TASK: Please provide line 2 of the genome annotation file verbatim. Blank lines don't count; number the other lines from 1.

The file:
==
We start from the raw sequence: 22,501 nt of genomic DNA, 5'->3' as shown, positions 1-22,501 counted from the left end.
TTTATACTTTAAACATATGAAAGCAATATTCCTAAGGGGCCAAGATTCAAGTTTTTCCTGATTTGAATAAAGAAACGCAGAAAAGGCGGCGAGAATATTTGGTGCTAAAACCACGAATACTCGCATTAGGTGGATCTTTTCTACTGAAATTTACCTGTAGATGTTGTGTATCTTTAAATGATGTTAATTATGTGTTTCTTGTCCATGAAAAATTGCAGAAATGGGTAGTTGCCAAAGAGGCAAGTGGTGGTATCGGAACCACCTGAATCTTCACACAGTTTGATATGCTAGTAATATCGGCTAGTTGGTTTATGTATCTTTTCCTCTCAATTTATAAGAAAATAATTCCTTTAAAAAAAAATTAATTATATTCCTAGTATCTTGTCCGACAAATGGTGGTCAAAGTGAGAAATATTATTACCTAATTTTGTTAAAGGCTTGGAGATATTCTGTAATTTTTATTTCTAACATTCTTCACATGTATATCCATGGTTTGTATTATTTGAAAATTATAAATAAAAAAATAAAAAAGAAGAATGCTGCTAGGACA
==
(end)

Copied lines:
TTTATACTTTAAACATATGAAAGCAATATTCCTAAGGGGCCAAGATTCAAGTTTTTCCTGATTTGAATAAAGAAACGCAGAAAAGGCGGCGAGAATATTTGGTGCTAAAACCACGAATACTCGCATTAGGTGGATCTTTTCTACTGAAATTTACCTGTAGATGTTGTGTATCTTTAAATGATGTTAATTATGTGTTTCTTGTCCATGAAAAATTGCAGAAATGGGTAGTTGCCAAAGAGGCAAGTGGTGGTATCGGAACCACCTGAATCTTCACACAGTTTGATATGCTAGTAATATCGGCTAGTTGGTTTATGTATCTTTTCCTCTCAATTTATAAGAAAATAATTCCTTTAAAAAAAAATTAATTATATTCCTAGTATCTTGTCCGACAAATGGTGGTCAAAGTGAGAAATATTATTACCTAATTTTGTTAAAGGCTTGGAGATATTCTGTAATTTTTATTTCTAACATTCTTCACATGTATATCCATGGTTTGTATTATTTGAAAATTATAAATAAAAAAATAAAAAAGAAGAATGCTGCTAGGACA